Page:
Collingwood comes good for Durham
Surrey 129 (Rushworth 3-36, Stokes 4-40) and 69 for 5
(Stokes 2-18) trail Durham 310 (Benkenstein 69, Collingwood 78,
Mustard 46; Dernbach 3-88) by 112 runs
There are few more determined cricketers than Paul Collingwood and he is now utilising the desire and experience that once helped England to spearhead Durham's unexpected rally to avoid relegation. Apparently marooned at the foot of Division One when he took over as captain last month, his best score of the summer has put them in sight of a second successive victory.
After representing England in 68 Test matches, 197 one-day internationals and having led them to the World Twenty20 triumph in Barbados two years ago, Collingwood was the obvious candidate to approach when Phil Mustard stepped down at the mid-way point of the summer. They had lost four of their first eight championship matches and looked like a side preparing for next summer in Division Two.
This is Collingwood's third match as captain, during which time Durham have narrowly lost against Sussex at Arundel, secured their first championship win of the season over Middlesex and are closing in on an emphatic win over Surrey, one of their relegation rivals. It has been a staggering turnaround in fortunes, even for a player used to confounding expectations during his international career.
"The spirit has been excellent over the last few weeks, they guys are ready for the challenge and we know it's going to be a hard end to the season," Collingwood said. "We have to get ourselves off the bottom of the table, but in many ways it's an exciting time because it is a good challenge and we believe we can do it."
Durham were indebted to Collingwood's know how, in tandem with the equally experienced Dale Benkenstein, which ensured they wore Surrey down and instead of contemplating a narrow advantage, stretched it into a commanding 181-run first innings lead. Both players scored half-centuries during their 132-run stand, with Collingwood scoring 78 while Benkenstein's 69 was his first time past 50 this summer, but equally importantly it provided confidence within the dressing room that it was possible to score runs on a pitch that claimed 14 wickets on the opening day.
That was underlined with Mustard and Callum Thorp adding an equally valuable 72 for the eighth wicket, although not without controversy. Mustard was given lbw when Zander de Bruyn angled the ball into his pads but Jeff Evans, the umpire, changed his mind after consulting with colleague Michael Gough after concluding he had got an inside edge.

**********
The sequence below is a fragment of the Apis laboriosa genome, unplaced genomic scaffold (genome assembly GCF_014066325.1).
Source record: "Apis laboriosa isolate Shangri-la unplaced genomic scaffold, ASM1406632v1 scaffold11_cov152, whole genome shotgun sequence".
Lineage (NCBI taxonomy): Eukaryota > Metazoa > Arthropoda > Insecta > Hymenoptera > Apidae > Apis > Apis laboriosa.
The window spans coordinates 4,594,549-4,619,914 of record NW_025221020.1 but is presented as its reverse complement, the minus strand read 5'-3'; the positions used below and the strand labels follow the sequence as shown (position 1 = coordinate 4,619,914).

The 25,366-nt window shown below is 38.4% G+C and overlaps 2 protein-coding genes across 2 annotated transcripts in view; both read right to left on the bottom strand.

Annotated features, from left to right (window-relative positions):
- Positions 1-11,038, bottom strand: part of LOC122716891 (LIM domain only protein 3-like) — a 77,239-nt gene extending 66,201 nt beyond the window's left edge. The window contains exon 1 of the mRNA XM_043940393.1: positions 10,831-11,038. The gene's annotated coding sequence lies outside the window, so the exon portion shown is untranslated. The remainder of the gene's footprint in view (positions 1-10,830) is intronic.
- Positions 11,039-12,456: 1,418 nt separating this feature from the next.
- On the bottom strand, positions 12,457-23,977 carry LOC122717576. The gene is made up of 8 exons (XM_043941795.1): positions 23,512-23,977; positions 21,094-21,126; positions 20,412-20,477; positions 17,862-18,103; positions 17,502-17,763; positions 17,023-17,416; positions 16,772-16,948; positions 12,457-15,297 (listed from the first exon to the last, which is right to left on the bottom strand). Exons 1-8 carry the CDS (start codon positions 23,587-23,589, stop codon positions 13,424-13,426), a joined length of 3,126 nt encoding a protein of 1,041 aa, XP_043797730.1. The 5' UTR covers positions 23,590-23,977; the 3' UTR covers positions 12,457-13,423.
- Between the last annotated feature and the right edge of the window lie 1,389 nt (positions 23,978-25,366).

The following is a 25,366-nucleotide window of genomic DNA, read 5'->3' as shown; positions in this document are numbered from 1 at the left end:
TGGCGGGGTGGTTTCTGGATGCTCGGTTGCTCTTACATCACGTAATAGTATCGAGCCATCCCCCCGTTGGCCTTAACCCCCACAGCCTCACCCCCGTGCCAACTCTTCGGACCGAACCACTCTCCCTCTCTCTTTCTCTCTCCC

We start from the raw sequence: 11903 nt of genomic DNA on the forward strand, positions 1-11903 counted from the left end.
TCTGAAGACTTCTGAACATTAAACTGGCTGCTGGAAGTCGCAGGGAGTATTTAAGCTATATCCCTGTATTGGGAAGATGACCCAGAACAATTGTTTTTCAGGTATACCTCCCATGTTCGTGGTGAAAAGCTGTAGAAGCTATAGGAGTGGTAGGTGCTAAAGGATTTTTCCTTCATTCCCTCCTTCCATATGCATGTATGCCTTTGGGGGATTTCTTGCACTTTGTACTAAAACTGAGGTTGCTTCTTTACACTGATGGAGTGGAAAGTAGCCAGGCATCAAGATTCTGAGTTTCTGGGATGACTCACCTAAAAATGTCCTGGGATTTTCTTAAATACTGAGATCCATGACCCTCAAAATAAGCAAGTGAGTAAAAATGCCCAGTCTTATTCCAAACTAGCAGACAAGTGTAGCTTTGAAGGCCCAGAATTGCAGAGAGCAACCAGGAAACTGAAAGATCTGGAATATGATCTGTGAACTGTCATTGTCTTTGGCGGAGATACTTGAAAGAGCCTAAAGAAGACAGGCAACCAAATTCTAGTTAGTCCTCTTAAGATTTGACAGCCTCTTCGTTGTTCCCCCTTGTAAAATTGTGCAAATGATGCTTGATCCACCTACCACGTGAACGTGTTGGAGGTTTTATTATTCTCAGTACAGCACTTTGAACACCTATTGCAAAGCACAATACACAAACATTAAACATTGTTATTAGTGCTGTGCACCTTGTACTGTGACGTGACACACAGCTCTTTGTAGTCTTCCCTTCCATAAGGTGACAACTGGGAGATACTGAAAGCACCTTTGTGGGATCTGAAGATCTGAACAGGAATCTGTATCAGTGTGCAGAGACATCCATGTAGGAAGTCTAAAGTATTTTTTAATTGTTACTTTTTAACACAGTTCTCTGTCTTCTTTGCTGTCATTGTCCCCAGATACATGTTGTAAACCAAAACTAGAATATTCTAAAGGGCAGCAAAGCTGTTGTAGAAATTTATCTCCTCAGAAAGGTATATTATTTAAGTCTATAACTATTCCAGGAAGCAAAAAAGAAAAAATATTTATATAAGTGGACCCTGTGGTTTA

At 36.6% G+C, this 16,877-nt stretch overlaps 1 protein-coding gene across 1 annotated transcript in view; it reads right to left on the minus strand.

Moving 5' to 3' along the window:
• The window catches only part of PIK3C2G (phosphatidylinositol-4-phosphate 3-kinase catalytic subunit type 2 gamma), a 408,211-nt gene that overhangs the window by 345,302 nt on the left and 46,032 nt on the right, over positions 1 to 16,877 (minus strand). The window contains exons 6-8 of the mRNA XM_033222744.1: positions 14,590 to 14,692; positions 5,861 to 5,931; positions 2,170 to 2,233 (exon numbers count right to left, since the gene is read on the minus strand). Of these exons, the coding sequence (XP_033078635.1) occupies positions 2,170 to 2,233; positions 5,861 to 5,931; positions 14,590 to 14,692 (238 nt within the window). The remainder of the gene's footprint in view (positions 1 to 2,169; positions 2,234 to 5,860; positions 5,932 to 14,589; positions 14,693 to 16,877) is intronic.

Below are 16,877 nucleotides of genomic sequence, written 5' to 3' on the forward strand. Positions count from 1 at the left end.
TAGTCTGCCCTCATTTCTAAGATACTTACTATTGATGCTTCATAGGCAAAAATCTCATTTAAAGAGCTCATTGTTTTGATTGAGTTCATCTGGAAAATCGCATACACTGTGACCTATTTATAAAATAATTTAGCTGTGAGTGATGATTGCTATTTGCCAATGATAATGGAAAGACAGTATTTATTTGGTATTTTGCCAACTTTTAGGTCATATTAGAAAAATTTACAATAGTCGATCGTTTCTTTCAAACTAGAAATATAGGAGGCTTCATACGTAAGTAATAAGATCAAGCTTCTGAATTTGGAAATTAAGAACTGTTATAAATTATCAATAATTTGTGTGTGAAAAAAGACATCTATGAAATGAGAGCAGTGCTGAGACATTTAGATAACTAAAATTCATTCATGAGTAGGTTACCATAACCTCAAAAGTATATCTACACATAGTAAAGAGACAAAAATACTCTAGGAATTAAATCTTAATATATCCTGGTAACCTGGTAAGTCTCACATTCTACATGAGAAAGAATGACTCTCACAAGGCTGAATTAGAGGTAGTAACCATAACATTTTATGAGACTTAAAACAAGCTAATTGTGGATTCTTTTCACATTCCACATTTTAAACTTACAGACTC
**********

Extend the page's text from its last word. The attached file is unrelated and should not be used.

Surrey's irritation rose significantly and although Mustard only added three more runs to his total before falling lbw to Jon Lewis, it was an illustration of a difficult day in the field after their gamble to bat first on the opening day backfired spectacularly. Jason Roy, possibly still seething after his run out in the first innings, illustrated that frustration by questioning the decision to give him lbw shortly before the close.
"I think Jason thought he'd hit the ball and we thought the two noises were two pads, but we don't have the DRS and all that sort of stuff in county cricket so hopefully we won't get too nit-picky about umpire's decisions," Collingwood said. "They tend to equal themselves out during the season." That may be of little comfort to Surrey, who should be expecting Roy to receive disciplinary action for his reaction.
Of greater concern to Chris Adams, Surrey's director of cricket, may be how Surrey struggled to develop a partnership similar to that established by Collingwood and Benkenstein. They are lacking anyone with that experience in their top order, but from the moment Zafar Ansari, their young opener, flashed a wide delivery from Graham Onions straight to Durham's captain at slip, it was a struggle.
Ben Stokes, Durham's emerging allrounder, claimed two lbws in an impressive nine-over spell including a wicket with his third ball and any little hope of Surrey battling back into the match appeared to have been lost when Steve Davies edged behind only eight balls before the close.
"It was a great effort by the bowlers," Collingwood added. "There were periods when we were batting when it felt really flat but we managed to get the ball swinging and this Riverside pitch always seems to have something in it."